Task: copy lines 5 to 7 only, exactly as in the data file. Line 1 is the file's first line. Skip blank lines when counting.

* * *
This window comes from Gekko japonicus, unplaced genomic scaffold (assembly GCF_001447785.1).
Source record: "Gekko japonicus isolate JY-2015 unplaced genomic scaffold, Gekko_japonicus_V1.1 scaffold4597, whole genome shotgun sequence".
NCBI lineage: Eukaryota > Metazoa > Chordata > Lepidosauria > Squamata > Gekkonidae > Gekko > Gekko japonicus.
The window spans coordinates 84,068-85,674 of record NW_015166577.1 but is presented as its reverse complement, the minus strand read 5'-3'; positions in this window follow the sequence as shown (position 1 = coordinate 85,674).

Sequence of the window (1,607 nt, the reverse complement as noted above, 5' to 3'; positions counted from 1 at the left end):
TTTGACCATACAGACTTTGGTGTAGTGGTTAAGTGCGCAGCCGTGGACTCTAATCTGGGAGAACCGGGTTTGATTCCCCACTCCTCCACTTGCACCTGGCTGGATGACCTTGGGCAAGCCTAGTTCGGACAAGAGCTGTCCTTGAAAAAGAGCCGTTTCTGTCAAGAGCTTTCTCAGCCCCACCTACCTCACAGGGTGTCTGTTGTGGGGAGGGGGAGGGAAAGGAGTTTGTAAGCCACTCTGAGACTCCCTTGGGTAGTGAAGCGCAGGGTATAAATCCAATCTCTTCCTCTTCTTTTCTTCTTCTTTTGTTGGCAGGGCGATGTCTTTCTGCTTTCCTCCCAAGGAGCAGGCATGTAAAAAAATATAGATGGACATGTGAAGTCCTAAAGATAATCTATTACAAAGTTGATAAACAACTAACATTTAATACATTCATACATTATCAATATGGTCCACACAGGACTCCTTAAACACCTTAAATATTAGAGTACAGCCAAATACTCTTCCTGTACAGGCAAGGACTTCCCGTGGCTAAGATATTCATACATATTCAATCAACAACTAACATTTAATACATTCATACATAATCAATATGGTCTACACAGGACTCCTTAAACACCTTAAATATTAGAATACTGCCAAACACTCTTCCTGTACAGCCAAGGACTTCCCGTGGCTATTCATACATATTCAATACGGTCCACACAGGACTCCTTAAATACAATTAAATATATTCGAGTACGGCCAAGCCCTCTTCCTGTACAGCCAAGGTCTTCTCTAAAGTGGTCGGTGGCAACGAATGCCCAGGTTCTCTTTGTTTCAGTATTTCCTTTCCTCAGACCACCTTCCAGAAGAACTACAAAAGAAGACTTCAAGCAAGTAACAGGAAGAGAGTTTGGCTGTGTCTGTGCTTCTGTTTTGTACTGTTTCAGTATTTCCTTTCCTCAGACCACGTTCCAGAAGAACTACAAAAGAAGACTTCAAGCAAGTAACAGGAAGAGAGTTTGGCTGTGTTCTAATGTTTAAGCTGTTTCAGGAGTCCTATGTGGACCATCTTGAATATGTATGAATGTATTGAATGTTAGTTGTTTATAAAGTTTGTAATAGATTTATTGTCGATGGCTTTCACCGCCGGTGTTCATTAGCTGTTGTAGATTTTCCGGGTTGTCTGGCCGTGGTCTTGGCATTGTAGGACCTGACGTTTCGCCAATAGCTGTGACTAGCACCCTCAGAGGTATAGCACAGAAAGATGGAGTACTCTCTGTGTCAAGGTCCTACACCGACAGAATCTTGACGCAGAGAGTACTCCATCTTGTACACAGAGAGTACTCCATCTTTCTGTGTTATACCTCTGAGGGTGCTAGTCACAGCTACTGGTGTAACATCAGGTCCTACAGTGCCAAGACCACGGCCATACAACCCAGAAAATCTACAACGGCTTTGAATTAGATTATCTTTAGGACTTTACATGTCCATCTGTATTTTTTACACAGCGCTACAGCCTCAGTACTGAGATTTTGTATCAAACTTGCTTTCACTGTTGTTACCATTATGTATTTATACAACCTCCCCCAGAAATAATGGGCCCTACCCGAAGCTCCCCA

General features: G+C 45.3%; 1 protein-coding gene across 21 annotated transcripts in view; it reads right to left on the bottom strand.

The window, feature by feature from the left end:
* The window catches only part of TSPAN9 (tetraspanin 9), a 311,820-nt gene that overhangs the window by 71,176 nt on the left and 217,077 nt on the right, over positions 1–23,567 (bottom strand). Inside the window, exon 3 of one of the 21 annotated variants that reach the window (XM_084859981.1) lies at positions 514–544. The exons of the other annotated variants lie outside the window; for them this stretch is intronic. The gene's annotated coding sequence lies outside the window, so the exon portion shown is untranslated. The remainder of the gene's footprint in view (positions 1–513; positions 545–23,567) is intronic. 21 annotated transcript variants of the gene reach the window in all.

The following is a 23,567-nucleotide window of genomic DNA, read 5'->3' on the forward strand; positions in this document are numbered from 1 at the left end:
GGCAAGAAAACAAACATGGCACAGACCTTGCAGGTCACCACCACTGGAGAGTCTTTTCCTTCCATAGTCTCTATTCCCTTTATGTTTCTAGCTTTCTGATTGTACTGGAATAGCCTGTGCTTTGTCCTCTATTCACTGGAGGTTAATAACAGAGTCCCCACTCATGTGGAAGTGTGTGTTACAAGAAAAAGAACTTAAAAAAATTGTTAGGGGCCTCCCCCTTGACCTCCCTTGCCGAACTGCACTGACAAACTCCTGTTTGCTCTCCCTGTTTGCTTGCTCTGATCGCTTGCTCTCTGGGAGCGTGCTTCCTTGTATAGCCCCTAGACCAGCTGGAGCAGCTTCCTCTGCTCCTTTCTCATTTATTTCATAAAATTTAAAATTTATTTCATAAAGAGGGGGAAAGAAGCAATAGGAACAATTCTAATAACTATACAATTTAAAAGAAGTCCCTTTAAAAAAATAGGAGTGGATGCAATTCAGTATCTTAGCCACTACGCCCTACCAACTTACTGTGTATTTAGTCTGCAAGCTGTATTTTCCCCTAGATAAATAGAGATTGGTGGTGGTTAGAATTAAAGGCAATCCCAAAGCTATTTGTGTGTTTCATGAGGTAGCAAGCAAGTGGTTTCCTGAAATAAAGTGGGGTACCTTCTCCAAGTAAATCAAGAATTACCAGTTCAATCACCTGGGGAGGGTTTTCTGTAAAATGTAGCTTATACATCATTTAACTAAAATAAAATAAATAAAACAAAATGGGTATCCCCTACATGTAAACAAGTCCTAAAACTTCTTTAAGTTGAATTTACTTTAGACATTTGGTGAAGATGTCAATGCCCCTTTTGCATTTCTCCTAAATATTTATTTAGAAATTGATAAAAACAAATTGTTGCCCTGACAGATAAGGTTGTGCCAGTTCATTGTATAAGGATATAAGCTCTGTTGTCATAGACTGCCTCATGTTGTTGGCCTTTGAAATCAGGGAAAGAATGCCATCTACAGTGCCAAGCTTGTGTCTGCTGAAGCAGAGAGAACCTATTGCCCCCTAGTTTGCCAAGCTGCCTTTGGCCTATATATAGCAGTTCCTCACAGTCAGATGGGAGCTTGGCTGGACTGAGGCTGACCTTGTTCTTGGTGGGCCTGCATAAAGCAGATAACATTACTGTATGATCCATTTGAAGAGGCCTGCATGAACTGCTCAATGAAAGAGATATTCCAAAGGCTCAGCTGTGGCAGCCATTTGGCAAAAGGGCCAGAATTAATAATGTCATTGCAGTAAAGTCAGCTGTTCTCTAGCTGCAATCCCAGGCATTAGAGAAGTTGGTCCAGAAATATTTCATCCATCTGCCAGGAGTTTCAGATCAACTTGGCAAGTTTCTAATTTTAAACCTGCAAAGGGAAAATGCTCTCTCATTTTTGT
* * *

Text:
Sequence of the window (1,607 nt, the reverse complement as noted above, 5' to 3'; positions counted from 1 at the left end):
TTTGACCATACAGACTTTGGTGTAGTGGTTAAGTGCGCAGCCGTGGACTCTAATCTGGGAGAACCGGGTTTGATTCCCCACTCCTCCACTTGCACCTGGCTGGATGACCTTGGGCAAGCCTAGTTCGGACAAGAGCTGTCCTTGAAAAAGAGCCGTTTCTGTCAAGAGCTTTCTCAGCCCCACCTACCTCACAGGGTGTCTGTTGTGGGGAGGGGGAGGGAAAGGAGTTTGTAAGCCACTCTGAGACTCCCTTGGGTAGTGAAGCGCAGGGTATAAATCCAATCTCTTCCTCTTCTTTTCTTCTTCTTTTGTTGGCAGGGCGATGTCTTTCTGCTTTCCTCCCAAGGAGCAGGCATGTAAAAAAATATAGATGGACATGTGAAGTCCTAAAGATAATCTATTACAAAGTTGATAAACAACTAACATTTAATACATTCATACATTATCAATATGGTCCACACAGGACTCCTTAAACACCTTAAATATTAGAGTACAGCCAAATACTCTTCCTGTACAGGCAAGGACTTCCCGTGGCTAAGATATTCATACATATTCAATCAACAACTAACATTTAATACATTCATACATAATCAATATGGTCTACACAGGACTCCTTAAACACCTTAAATATTAGAATACTGCCAAACACTCTTCCTGTACAGCCAAGGACTTCCCGTGGCTATTCATACATATTCAATACGGTCCACACAGGACTCCTTAAATACAATTAAATATATTCGAGTACGGCCAAGCCCTCTTCCTGTACAGCCAAGGTCTTCTCTAAAGTGGTCGGTGGCAACGAATGCCCAGGTTCTCTTTGTTTCAGTATTTCCTTTCCTCAGACCACCTTCCAGAAGAACTACAAAAGAAGACTTCAAGCAAGTAACAGGAAGAGAGTTTGGCTGTGTCTGTGCTTCTGTTTTGTACTGTTTCAGTATTTCCTTTCCTCAGACCACGTTCCAGAAGAACTACAAAAGAAGACTTCAAGCAAGTAACAGGAAGAGAGTTTGGCTGTGTTCTAATGTTTAAGCTGTTTCAGGAGTCCTATGTGGACCATCTTGAATATGTATGAATGTATTGAATGTTAGTTGTTTATAAAGTTTGTAATAGATTTATTGTCGATGGCTTTCACCGCCGGTGTTCATTAGCTGTTGTAGATTTTCCGGGTTGTCTGGCCGTGGTCTTGGCATTGTAGGACCTGACGTTTCGCCAATAGCTGTGACTAGCACCCTCAGAGGTATAGCACAGAAAGATGGAGTACTCTCTGTGTCAAGGTCCTACACCGACAGAATCTTGACGCAGAGAGTACTCCATCTTGTACACAGAGAGTACTCCATCTTTCTGTGTTATACCTCTGAGGGTGCTAGTCACAGCTACTGGTGTAACATCAGGTCCTACAGTGCCAAGACCACGGCCATACAACCCAGAAAATCTACAACGGCTTTGAATTAGATTATCTTTAGGACTTTACATGTCCATCTGTATTTTTTACACAGCGCTACAGCCTCAGTACTGAGATTTTGTATCAAACTTGCTTTCACTGTTGTTACCATTATGTATTTATACAACCTCCCCCAGAAATAATGGGCCCTACCCGAAGCTCCCCA

General features: G+C 45.3%; 1 protein-coding gene across 21 annotated transcripts in view; it reads right to left on the bottom strand.